Peters Debra P. C.

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Debra P. C.

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The changing landscape : ecosystem responses to urbanization and pollution across climatic and societal gradients

2008-06 , Grimm, Nancy B. , Foster, David R. , Groffman, Peter M. , Grove, J. Morgan , Hopkinson, Charles S. , Nadelhoffer, Knute J. , Pataki, Diane E. , Peters, Debra P. C.

Urbanization, an important driver of climate change and pollution, alters both biotic and abiotic ecosystem properties within, surrounding, and even at great distances from urban areas. As a result, research challenges and environmental problems must be tackled at local, regional, and global scales. Ecosystem responses to land change are complex and interacting, occurring on all spatial and temporal scales as a consequence of connectivity of resources, energy, and information among social, physical, and biological systems. We propose six hypotheses about local to continental effects of urbanization and pollution, and an operational research approach to test them. This approach focuses on analysis of “megapolitan” areas that have emerged across North America, but also includes diverse wildland-to-urban gradients and spatially continuous coverage of land change. Concerted and coordinated monitoring of land change and accompanying ecosystem responses, coupled with simulation models, will permit robust forecasts of how land change and human settlement patterns will alter ecosystem services and resource utilization across the North American continent. This, in turn, can be applied globally.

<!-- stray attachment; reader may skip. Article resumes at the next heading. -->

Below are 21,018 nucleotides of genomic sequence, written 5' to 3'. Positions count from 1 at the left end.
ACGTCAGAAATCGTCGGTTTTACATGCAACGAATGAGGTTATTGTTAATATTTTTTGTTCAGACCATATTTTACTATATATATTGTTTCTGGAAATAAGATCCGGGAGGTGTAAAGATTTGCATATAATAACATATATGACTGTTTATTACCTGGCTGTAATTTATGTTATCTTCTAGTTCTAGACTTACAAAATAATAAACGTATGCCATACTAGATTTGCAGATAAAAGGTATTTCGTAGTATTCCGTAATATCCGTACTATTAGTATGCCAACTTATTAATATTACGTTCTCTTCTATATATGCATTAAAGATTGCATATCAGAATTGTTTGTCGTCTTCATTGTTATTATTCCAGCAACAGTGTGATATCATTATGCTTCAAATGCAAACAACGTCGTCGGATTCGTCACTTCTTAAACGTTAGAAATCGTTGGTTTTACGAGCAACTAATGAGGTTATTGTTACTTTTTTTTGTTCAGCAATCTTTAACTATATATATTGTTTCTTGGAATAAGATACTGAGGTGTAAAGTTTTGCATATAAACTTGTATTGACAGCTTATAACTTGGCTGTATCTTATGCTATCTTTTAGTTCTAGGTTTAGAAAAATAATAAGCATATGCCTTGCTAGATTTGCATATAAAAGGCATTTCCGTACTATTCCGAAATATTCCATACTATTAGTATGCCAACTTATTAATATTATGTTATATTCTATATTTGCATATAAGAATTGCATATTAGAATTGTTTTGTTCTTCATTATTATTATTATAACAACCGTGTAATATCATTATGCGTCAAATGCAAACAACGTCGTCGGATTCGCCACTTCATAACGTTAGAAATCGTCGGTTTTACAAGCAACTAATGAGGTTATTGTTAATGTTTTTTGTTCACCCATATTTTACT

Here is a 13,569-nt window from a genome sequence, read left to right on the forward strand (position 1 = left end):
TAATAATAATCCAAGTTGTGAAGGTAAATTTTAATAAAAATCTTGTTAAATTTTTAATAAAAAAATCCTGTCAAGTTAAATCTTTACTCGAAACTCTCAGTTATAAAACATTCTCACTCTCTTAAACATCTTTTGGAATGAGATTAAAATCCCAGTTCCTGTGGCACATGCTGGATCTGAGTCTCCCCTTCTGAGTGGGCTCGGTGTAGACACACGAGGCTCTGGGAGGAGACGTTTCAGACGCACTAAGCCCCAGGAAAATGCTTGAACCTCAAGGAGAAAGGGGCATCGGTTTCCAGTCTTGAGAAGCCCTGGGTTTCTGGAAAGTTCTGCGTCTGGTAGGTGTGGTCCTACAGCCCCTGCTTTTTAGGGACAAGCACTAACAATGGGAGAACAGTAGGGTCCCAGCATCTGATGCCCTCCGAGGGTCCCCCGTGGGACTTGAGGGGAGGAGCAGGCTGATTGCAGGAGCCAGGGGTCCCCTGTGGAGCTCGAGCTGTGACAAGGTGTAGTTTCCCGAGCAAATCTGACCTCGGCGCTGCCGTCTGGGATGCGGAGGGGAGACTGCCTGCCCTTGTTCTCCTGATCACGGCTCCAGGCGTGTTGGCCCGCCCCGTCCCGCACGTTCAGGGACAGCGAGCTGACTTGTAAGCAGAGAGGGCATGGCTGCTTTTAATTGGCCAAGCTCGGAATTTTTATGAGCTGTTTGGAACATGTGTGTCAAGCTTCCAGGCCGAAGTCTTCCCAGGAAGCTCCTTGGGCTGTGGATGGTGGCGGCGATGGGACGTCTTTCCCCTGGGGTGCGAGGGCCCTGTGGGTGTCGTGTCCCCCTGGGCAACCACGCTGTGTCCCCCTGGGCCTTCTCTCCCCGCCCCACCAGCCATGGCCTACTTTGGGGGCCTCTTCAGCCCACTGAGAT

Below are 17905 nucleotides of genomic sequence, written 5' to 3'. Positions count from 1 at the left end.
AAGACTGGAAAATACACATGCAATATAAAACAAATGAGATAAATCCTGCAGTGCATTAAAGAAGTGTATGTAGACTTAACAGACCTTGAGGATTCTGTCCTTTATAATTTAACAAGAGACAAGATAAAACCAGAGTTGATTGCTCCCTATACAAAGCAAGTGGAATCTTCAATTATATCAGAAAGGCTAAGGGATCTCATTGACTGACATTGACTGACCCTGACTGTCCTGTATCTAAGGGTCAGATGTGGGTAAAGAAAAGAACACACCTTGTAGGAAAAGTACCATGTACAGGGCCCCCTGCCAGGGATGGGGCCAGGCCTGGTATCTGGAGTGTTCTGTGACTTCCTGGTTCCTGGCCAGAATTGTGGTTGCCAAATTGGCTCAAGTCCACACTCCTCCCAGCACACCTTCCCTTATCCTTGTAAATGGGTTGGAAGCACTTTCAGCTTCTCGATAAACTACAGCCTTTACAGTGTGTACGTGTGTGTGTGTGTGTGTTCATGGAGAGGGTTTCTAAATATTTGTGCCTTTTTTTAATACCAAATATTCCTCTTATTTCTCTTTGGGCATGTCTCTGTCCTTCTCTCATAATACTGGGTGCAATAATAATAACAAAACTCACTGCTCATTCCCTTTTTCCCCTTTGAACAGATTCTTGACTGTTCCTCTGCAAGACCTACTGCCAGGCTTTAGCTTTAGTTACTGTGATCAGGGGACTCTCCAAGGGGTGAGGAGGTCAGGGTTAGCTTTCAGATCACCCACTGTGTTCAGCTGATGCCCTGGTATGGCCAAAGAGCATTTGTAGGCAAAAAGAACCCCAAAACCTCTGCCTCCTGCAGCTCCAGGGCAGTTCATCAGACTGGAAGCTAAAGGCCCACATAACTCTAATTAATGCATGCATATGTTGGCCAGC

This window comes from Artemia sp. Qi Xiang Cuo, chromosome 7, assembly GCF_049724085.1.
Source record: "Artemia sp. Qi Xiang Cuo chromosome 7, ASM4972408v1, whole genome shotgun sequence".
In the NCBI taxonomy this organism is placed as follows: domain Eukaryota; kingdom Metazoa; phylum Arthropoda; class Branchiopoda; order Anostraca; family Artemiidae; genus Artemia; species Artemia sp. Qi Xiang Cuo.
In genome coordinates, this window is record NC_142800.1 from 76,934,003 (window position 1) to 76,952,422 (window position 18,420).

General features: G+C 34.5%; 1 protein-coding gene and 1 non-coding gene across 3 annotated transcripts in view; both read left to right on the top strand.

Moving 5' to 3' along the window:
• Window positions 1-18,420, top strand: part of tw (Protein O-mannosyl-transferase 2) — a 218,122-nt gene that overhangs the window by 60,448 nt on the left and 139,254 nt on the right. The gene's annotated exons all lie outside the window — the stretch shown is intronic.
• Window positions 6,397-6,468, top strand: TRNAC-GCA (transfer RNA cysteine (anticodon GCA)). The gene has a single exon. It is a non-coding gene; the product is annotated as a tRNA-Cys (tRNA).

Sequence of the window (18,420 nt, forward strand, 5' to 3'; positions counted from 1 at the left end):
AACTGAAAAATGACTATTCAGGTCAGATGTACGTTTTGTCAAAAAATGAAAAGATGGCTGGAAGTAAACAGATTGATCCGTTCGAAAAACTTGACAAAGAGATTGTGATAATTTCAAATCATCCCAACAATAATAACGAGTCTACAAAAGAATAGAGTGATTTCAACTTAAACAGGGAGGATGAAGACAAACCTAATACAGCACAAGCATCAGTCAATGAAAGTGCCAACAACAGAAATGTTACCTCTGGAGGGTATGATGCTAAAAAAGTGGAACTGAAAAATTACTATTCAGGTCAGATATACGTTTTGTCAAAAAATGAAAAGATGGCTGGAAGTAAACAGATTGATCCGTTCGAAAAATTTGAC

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Cross-site comparisons of dryland ecosystem response to climate change in the US long-term ecological research network

2022-08-16 , Hudson, Amy R. , Peters, Debra P. C. , Blair, John M. , Childers, Daniel L. , Doran, Peter T. , Geil, Kerrie L. , Gooseff, Michael N. , Gross, Katherine , Haddad, Nick M. , Pastore, Melissa A. , Rudgers, Jennifer A. , Sala, Osvaldo E. , Seabloom, Eric W. , Shaver, Gaius R.

Long-term observations and experiments in diverse drylands reveal how ecosystems and services are responding to climate change. To develop generalities about climate change impacts at dryland sites, we compared broadscale patterns in climate and synthesized primary production responses among the eight terrestrial, nonforested sites of the United States Long-Term Ecological Research (US LTER) Network located in temperate (Southwest and Midwest) and polar (Arctic and Antarctic) regions. All sites experienced warming in recent decades, whereas drought varied regionally with multidecadal phases. Multiple years of wet or dry conditions had larger effects than single years on primary production. Droughts, floods, and wildfires altered resource availability and restructured plant communities, with greater impacts on primary production than warming alone. During severe regional droughts, air pollution from wildfire and dust events peaked. Studies at US LTER drylands over more than 40 years demonstrate reciprocal links and feedbacks among dryland ecosystems, climate-driven disturbance events, and climate change.